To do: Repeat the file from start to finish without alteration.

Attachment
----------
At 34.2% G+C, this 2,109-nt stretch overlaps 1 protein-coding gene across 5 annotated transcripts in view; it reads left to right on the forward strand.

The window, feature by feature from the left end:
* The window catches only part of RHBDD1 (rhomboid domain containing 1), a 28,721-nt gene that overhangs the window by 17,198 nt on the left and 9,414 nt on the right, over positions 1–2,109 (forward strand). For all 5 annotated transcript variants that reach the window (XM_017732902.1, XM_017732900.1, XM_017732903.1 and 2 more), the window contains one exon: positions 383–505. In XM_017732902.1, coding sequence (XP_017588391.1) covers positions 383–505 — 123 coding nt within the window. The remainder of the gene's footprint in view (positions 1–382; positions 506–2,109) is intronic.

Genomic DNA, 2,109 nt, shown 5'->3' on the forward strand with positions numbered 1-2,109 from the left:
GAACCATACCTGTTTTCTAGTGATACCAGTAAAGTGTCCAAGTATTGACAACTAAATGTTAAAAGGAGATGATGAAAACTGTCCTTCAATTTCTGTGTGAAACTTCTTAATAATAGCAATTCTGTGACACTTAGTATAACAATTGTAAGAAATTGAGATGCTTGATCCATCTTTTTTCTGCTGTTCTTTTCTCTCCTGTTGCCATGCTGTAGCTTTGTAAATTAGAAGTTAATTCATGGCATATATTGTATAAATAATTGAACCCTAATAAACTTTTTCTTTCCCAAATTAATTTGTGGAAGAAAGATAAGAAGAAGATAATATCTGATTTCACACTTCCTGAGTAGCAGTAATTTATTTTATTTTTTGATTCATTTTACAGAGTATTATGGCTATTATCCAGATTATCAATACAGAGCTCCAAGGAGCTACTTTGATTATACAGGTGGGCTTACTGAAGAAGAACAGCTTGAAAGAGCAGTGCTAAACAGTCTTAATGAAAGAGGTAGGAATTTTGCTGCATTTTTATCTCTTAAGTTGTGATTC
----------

At 34.2% G+C, this 2,109-nt stretch overlaps 1 protein-coding gene across 5 annotated transcripts in view; it reads left to right on the forward strand.

The window, feature by feature from the left end:
* The window catches only part of RHBDD1 (rhomboid domain containing 1), a 28,721-nt gene that overhangs the window by 17,198 nt on the left and 9,414 nt on the right, over positions 1–2,109 (forward strand). For all 5 annotated transcript variants that reach the window (XM_017732902.1, XM_017732900.1, XM_017732903.1 and 2 more), the window contains one exon: positions 383–505. In XM_017732902.1, coding sequence (XP_017588391.1) covers positions 383–505 — 123 coding nt within the window. The remainder of the gene's footprint in view (positions 1–382; positions 506–2,109) is intronic.

Genomic DNA, 2,109 nt, shown 5'->3' on the forward strand with positions numbered 1-2,109 from the left:
GAACCATACCTGTTTTCTAGTGATACCAGTAAAGTGTCCAAGTATTGACAACTAAATGTTAAAAGGAGATGATGAAAACTGTCCTTCAATTTCTGTGTGAAACTTCTTAATAATAGCAATTCTGTGACACTTAGTATAACAATTGTAAGAAATTGAGATGCTTGATCCATCTTTTTTCTGCTGTTCTTTTCTCTCCTGTTGCCATGCTGTAGCTTTGTAAATTAGAAGTTAATTCATGGCATATATTGTATAAATAATTGAACCCTAATAAACTTTTTCTTTCCCAAATTAATTTGTGGAAGAAAGATAAGAAGAAGATAATATCTGATTTCACACTTCCTGAGTAGCAGTAATTTATTTTATTTTTTGATTCATTTTACAGAGTATTATGGCTATTATCCAGATTATCAATACAGAGCTCCAAGGAGCTACTTTGATTATACAGGTGGGCTTACTGAAGAAGAACAGCTTGAAAGAGCAGTGCTAAACAGTCTTAATGAAAGAGGTAGGAATTTTGCTGCATTTTTATCTCTTAAGTTGTGATTC